At Tuesday night's State of the Union address, Ferguson was sitting in Michelle Obama's box:
Ferguson said in an interview that she was “stunned and thrilled” by the invitation and that she had “humbly” accepted. She said she viewed the invitation as evidence that President Obama cares about the plight of her school district and others that have faced extreme budget cuts and are financially strapped.
“This invitation means that education is important to our president and the success of students is important to our president,” she said. “Equity of education across the country for all students regardless of their zip code is important to our country.”
The Chester Upland school district, though, remains very much in danger. After the school board sued the state to keep the schools open, a judge ordered the state to provide enough money to keep the schools open (with paid, not volunteer, teachers) until a hearing in late February. The state's position continues to be that, despite massive layoffs in the district already, it's all the district's fault. However:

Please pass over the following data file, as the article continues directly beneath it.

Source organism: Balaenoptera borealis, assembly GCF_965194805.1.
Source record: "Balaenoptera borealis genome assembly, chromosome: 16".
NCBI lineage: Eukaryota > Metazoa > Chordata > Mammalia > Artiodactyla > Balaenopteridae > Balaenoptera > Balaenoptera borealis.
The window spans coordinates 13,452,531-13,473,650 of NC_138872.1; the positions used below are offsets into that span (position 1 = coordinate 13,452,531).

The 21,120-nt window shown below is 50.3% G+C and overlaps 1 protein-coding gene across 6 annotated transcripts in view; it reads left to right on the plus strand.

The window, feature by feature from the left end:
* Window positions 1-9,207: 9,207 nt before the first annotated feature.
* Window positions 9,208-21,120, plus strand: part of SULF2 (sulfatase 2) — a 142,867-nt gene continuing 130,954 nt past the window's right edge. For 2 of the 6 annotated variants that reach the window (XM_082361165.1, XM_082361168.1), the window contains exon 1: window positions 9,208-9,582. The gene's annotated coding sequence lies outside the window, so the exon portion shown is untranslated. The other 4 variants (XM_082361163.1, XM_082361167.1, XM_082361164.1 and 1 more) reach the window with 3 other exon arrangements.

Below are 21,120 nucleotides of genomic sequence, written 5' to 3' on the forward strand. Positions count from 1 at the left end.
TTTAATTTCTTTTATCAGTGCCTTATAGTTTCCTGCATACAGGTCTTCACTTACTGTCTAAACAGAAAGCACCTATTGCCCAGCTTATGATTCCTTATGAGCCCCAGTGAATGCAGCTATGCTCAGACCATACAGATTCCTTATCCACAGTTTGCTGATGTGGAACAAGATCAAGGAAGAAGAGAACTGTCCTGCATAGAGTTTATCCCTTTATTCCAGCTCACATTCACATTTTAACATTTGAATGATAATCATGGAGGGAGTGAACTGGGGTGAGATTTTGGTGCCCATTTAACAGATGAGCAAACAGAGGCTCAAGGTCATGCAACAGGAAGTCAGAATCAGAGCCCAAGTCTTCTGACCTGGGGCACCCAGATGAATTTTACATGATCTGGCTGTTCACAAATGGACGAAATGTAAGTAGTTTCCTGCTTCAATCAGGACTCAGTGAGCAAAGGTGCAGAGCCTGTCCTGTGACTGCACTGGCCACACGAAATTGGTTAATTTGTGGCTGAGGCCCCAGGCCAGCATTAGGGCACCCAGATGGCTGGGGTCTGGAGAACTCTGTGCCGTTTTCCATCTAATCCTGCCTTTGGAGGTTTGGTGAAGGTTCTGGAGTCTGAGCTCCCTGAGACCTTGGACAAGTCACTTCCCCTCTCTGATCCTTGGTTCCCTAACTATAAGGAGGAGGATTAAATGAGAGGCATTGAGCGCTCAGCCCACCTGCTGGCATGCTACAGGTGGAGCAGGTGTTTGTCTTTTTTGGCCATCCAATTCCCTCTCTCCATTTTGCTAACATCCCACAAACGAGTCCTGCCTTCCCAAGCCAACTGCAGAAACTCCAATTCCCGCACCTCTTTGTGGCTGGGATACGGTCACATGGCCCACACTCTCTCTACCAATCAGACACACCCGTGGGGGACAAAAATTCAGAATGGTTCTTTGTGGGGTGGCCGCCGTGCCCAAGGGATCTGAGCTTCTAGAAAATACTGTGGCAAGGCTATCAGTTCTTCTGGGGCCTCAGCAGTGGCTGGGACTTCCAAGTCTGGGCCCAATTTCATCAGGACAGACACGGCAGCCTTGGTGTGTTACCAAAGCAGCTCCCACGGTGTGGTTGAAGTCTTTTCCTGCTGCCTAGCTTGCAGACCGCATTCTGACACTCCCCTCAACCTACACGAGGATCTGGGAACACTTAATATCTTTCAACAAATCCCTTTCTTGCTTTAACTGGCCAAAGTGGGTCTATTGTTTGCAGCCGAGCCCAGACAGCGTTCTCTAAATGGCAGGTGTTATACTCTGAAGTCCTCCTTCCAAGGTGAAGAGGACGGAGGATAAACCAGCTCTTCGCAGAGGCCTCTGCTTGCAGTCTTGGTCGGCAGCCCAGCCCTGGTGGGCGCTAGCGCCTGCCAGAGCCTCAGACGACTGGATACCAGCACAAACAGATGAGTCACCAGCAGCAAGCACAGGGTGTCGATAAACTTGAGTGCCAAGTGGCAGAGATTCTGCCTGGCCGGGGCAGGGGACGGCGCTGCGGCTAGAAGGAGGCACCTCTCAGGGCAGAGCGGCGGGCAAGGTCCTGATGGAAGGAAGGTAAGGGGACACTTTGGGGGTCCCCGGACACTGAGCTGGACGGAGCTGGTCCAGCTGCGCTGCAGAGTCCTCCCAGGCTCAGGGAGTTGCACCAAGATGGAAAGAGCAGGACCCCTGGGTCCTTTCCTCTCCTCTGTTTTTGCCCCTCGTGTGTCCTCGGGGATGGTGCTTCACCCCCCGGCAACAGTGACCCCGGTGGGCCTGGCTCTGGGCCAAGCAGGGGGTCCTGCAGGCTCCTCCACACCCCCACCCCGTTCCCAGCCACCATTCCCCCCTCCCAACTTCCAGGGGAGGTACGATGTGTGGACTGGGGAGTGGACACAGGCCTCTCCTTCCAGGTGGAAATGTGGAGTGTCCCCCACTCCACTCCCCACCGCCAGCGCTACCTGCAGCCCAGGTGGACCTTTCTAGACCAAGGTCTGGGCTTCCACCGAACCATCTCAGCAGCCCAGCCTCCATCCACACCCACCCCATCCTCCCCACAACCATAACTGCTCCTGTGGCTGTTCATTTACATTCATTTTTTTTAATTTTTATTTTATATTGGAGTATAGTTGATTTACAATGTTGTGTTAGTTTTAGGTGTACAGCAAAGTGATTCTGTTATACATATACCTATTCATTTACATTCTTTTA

Chester Upland officials have countered the state’s claims of poor management, saying the elected board inherited financial debt compiled by a series of state-appointed boards that had run the district for 16 years.
The district’s finances were jeopardized further by state funding cuts last summer that came without a formatting change for charter allocations, school district officials have said.
In fact, the school board only regained control of the schools from the state in 2010, and nearly half of the funding for the Chester Upland district goes to charter schools, one of them run by Pennsylvania Gov. Tom Corbett's largest donor. Add on a 20 percent cut in the district's state funding, and you certainly have the ingredients for a disaster—one in this case only narrowly averted (so far) by the sacrifices of unionized teachers and support staff.